Next to LaDucas are the Blochs. Bloch just started making ballroom shoes, and I was told by the clerk these were the ones the ABT ballerinas wore in “Fancy Free.” However, upon seeing the ballet recently during ABT’s City Center season, and sitting practically onstage, I can assure her that only Angela Snow, who danced the very small part at the end of the ballet, was wearing these — and she looked very wobbly in them. Indeed, the heel is so narrow, it’s nearly impossible to stand on let alone dance on. Also, long toes come out the front of the strappy straps. Also, these, when buckled as tightly as I need to buckle them to keep my ankle secure, rip into the vein running underneath my ankle.
To the right of the Blochs are the second pair of Freeds. These are fine except the front of my foot, from ball to toe pops out of the front of the shoe when I point because of my high arch. So, after pointing, I somehow have to nonchalantly stomp on the front of the shoe to get my foot securely back in — which I don’t think will look too keen during competition or performance. Also, Freed does not design their buckles well. In neither Freed shoe style can I buckle the strap when it’s tightened tight enough to keep my heel in place. So, I can only get the metal thingy in the middle of the buckle into the hole, without being able to get the strap then back through the buckle. Looks stupid, and, needless to say, is not very secure.
To their right are the fancy pair of Internationals. These are so high (3 1/2 inches) that I really can’t balance. Plus, I’m taller than all of my male partners in them. Plus, the toe is not flexible enough and doesn’t allow me to point properly. Plus, the toe is sooooo open, my foot comes forward and out the front leaving my heel insecure risking the twisted ankle.
Finally, all the way at the top right are these Mootsies Tootsies brand (can’t remember the exact name but it’s something like that). Everyone makes fun of me when I wear them because they’re not a serious competitor brand (as the name implies), but a social dance brand. I didn’t care when I bought them; I was just desperate for a shoe that fit, and they seemed to in the store. But, as I learned, when dancing my rhumba routine with Pasha, the soles are so soft that they buckle under my foot. At one point, while trying to do a sexy rhumba walk around him, the toes of my right foot pointed (in arabesque position — so foot was behind me), and, as I brushed my foot forward through the floor, toes went completely through the straps, leaving the shoe under my foot, the ankle strap ripping through my skin while my foot went forward without the shoe. I literally tripped and fell.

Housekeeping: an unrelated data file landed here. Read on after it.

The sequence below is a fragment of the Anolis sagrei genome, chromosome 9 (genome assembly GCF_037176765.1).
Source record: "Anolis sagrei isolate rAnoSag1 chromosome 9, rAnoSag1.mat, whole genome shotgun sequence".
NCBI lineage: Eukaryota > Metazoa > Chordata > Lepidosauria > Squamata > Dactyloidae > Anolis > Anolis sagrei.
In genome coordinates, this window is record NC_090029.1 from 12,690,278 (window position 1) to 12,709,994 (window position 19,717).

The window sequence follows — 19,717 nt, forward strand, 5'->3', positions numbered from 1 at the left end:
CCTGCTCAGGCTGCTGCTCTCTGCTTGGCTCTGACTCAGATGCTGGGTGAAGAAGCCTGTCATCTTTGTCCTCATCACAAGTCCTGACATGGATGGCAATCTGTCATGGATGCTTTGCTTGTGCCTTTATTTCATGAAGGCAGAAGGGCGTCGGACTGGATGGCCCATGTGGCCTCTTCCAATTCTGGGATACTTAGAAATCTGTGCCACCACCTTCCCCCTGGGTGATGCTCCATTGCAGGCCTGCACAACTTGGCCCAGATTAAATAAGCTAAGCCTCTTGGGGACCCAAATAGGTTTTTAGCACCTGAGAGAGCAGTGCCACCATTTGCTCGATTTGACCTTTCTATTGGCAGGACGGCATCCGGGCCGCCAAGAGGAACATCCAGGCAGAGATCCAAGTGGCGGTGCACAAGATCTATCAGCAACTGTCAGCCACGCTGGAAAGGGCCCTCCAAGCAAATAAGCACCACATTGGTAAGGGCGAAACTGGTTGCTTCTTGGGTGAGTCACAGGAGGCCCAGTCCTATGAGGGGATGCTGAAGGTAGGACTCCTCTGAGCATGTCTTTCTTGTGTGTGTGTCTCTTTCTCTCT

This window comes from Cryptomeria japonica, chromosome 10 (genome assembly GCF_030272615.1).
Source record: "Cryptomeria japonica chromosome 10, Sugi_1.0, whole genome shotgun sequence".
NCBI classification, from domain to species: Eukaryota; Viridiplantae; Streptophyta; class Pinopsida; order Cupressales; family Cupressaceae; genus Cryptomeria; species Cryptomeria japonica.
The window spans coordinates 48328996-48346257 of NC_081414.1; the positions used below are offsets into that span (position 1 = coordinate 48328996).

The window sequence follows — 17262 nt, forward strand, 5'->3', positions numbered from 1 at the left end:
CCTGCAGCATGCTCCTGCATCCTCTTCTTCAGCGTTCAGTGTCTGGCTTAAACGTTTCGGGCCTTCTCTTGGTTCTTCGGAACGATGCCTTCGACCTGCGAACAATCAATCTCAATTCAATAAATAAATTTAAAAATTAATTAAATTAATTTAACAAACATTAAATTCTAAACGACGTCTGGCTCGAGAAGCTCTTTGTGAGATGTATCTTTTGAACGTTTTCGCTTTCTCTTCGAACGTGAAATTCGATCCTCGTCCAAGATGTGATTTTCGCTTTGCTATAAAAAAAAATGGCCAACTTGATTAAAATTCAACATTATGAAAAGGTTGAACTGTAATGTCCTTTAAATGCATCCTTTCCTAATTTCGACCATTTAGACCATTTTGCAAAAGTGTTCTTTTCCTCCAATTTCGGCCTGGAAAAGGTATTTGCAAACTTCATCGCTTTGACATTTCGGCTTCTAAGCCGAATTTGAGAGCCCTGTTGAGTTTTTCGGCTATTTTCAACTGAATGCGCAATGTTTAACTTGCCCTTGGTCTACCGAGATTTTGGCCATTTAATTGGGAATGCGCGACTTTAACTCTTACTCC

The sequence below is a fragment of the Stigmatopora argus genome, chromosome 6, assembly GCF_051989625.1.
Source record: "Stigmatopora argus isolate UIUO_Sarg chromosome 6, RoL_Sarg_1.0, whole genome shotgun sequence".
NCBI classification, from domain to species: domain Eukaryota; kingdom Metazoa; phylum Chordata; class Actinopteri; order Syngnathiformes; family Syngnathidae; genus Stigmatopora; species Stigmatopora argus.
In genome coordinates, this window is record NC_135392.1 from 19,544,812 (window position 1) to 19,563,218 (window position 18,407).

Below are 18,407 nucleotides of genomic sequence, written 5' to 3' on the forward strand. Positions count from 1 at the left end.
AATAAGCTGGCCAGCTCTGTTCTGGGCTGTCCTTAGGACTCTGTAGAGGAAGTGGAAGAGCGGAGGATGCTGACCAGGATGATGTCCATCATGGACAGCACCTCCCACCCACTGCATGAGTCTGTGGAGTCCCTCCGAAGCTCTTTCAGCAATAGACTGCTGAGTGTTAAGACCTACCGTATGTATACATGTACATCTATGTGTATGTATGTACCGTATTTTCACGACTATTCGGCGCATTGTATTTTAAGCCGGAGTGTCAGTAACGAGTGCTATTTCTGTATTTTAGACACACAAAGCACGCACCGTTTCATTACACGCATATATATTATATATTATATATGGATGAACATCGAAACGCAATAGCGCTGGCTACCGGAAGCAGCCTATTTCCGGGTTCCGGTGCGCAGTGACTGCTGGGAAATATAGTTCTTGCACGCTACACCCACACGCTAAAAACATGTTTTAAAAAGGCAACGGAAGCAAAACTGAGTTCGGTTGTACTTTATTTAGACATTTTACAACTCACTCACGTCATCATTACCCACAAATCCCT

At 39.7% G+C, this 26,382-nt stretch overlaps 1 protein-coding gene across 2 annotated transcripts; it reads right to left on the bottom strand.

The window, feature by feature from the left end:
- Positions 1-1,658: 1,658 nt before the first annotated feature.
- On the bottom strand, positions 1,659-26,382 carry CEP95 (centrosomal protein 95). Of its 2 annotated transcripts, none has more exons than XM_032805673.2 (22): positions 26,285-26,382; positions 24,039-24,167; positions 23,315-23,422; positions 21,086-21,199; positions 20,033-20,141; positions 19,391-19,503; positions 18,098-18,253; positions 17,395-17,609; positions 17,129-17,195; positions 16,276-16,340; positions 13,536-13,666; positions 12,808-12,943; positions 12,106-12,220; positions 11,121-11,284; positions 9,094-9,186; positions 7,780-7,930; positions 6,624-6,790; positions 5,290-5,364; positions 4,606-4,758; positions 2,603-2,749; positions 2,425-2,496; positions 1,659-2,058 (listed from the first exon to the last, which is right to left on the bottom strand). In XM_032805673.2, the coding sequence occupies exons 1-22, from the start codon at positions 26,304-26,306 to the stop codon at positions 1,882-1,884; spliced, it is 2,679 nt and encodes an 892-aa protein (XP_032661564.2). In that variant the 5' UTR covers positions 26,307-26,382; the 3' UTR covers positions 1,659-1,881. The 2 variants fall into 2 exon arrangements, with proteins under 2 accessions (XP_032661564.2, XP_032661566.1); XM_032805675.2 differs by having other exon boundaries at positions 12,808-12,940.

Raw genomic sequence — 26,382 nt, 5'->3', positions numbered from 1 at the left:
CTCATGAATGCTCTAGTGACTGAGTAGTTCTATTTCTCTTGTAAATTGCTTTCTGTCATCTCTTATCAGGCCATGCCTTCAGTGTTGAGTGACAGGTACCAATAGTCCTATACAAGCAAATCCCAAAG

“Tonya, you must get used to one pair of shoes,” Pasha always used to tell me. Having some kind of a shoe malfunction was nothing new with me, so he almost laughed with the Mootsies Tootsies mishap. Okay fine, but which pair? If I force myself to ‘get used’ to the wrong pair I could end up with a twisted ankle, severe bunions, or complete loss of foot sensation.
Oh, why can’t I just wear these! I know, not exactly attractive paired with a sexy Latin costume… I often wear the soft jazz shoes (on right), or teacher ballet shoes, which have a slight heel and suede bottoms allowing them to glide over hardwood floors (on left), but then when I go to practice the routine in the proper shoes (ie: evil Latin stilettos), I’m two to three inches taller and the partnership is all off. When I practiced my snake with Luis (where he dips me sideways, then I slither down and go through his legs, ending up behind him), we did it a bizillion times perfectly in my soft jazz shoes. When I started wearing the high Latin heels, I was suddenly banging my head into his crotch on the way through…
Well, one fun thing about these street Samba classes I’ve been taking recently at Ailey, is that, I just wear these:
No super skinny heel that I can’t balance on, no toe straps to fall through, no ankle straps to slice my skin, and, most of all, really inexpensive!